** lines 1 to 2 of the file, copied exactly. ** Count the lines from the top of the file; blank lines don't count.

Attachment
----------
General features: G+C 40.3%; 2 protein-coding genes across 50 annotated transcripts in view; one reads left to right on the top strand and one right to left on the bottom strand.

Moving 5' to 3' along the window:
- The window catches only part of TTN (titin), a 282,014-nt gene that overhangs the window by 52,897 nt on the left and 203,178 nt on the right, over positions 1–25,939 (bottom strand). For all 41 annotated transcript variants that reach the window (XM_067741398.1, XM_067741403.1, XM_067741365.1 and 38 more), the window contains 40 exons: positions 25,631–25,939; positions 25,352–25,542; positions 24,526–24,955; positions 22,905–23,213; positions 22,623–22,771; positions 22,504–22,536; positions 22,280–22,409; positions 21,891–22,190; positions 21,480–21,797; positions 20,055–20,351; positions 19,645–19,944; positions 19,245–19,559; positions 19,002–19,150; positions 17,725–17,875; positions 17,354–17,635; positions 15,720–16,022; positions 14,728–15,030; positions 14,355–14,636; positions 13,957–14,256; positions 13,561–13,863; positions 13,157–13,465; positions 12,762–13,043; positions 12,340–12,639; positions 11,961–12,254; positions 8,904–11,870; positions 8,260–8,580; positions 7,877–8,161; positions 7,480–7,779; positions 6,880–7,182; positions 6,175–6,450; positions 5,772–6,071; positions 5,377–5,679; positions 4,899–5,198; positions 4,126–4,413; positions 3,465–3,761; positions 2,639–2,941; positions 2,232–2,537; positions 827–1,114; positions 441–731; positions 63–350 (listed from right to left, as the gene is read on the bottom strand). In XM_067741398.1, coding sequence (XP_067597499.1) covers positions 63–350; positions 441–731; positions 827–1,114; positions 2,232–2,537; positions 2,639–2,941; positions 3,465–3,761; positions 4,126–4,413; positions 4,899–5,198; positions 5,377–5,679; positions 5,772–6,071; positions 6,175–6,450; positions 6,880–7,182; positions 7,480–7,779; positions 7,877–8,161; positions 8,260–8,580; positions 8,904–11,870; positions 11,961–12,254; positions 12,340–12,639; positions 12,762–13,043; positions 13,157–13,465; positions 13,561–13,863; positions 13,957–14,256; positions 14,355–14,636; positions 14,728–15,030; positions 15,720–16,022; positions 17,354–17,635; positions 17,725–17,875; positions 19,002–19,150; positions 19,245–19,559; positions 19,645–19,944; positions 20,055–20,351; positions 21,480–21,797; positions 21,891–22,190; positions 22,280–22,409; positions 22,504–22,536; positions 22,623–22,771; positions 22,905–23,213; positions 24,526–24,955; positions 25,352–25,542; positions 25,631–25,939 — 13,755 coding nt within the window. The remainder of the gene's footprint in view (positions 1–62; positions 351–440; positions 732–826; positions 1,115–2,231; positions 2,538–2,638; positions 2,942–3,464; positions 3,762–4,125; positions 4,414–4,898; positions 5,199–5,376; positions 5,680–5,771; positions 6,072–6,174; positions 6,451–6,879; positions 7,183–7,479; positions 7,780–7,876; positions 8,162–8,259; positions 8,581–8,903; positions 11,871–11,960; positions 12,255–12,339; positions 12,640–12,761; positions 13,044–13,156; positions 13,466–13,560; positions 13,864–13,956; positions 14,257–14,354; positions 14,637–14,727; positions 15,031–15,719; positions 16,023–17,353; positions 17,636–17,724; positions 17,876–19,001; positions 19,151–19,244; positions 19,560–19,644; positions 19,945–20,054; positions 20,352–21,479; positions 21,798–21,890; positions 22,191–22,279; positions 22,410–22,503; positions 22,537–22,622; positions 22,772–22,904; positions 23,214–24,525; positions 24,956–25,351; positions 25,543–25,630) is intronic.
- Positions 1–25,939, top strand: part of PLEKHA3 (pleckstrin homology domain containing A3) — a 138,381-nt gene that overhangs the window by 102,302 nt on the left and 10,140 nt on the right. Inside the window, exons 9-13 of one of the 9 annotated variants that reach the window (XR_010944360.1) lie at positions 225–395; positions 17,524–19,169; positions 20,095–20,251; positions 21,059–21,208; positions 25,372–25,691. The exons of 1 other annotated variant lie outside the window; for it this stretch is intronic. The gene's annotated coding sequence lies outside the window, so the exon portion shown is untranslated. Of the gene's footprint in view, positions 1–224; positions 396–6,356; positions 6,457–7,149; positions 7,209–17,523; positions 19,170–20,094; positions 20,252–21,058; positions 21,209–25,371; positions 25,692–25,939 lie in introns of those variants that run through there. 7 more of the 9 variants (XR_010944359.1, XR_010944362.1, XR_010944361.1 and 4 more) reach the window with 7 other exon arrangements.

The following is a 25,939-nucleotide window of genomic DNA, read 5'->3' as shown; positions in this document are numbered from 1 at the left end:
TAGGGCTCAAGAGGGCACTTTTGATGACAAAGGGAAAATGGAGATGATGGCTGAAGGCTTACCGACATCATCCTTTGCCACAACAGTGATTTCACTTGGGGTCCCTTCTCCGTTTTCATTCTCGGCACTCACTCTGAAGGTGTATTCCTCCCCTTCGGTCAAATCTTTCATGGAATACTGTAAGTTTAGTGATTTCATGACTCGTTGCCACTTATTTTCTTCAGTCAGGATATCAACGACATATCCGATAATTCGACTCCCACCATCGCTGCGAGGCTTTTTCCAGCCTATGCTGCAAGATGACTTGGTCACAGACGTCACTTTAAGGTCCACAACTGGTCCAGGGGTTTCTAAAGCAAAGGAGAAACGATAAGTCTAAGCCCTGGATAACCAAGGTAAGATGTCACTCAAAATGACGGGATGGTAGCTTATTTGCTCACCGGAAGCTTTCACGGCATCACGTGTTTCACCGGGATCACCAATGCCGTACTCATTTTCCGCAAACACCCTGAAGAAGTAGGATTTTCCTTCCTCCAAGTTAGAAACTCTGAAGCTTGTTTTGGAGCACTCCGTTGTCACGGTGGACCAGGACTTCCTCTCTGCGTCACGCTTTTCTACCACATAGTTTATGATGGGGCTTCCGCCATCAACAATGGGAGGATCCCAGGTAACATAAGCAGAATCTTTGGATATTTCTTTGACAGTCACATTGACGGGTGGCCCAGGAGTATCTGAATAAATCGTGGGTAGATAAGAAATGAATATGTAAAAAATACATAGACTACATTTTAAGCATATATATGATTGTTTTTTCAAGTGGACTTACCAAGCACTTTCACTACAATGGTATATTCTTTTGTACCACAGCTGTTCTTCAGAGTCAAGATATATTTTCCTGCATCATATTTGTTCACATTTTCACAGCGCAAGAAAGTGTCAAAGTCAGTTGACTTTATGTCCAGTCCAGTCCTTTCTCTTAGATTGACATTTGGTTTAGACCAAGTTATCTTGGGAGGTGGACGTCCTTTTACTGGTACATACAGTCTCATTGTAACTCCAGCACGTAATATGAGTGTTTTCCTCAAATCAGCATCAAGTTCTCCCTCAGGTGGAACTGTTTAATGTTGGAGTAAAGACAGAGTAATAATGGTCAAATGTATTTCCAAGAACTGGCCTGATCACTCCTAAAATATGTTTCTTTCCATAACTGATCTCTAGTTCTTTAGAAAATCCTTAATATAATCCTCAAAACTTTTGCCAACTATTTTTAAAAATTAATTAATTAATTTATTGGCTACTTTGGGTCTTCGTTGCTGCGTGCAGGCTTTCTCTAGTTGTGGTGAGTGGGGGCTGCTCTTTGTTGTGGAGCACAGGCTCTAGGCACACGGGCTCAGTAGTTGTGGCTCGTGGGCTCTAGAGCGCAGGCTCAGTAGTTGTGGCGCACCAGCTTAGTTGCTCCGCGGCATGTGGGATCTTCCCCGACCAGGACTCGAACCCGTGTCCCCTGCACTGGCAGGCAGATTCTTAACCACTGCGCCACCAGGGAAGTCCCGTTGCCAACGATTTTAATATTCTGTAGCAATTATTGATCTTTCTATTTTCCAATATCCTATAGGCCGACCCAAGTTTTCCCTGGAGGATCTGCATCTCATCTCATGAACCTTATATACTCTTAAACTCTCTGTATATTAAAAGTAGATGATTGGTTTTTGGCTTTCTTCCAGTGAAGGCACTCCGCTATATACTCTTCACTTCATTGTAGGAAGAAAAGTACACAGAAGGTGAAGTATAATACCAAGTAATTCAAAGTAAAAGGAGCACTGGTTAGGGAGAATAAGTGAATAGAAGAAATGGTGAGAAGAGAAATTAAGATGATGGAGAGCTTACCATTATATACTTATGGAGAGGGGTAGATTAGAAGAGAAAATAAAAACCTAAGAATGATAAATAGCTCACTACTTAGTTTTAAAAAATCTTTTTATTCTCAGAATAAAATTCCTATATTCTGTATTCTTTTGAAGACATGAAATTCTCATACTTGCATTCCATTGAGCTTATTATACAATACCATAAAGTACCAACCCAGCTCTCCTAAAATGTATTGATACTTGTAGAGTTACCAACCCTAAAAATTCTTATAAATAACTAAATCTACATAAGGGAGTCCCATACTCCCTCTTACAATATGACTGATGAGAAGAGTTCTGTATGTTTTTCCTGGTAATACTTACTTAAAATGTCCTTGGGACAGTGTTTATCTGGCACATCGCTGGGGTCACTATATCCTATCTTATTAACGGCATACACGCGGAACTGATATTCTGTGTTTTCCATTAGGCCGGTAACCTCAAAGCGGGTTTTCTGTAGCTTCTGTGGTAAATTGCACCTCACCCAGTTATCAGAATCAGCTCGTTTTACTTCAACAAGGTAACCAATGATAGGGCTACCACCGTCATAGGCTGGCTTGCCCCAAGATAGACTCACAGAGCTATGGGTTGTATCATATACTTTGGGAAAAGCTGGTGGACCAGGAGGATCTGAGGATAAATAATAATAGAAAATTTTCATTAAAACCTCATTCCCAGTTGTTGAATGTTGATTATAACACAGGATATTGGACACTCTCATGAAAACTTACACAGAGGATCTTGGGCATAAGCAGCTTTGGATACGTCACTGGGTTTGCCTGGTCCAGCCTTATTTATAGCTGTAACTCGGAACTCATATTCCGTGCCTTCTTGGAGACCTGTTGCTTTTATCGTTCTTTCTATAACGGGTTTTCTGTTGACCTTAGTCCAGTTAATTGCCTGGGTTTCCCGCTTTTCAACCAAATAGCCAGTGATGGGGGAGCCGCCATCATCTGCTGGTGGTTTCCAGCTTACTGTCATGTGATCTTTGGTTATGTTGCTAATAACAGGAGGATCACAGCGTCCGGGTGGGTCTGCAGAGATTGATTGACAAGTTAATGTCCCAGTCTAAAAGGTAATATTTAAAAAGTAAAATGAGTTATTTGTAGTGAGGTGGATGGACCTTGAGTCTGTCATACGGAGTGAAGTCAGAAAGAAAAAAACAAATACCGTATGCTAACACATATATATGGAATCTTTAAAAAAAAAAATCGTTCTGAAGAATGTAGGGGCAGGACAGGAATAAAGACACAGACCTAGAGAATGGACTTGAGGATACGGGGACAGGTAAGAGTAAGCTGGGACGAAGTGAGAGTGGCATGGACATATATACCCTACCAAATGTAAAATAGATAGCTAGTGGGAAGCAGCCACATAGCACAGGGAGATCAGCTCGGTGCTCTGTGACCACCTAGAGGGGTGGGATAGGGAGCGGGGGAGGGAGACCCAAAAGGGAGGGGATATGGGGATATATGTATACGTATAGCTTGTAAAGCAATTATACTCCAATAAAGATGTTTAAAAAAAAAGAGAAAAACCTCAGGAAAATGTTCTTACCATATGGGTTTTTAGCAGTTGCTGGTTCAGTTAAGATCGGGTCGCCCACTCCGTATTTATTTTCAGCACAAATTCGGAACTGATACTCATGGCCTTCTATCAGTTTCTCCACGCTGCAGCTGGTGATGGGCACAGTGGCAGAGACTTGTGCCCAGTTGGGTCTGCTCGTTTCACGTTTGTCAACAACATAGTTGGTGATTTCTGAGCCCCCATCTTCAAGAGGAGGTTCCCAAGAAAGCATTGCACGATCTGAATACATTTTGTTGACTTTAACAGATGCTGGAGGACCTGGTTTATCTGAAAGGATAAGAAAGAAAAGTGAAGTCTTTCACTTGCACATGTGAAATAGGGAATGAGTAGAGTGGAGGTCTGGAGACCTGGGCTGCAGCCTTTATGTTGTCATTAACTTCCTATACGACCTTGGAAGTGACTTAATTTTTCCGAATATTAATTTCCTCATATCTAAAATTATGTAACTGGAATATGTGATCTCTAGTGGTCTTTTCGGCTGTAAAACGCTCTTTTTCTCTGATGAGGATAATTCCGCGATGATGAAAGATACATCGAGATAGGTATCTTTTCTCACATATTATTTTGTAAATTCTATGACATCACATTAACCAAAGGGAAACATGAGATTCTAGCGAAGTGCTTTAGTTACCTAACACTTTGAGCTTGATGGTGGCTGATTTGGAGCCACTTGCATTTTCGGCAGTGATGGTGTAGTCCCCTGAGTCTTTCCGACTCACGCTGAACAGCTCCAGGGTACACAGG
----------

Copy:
General features: G+C 40.3%; 2 protein-coding genes across 50 annotated transcripts in view; one reads left to right on the top strand and one right to left on the bottom strand.

Moving 5' to 3' along the window: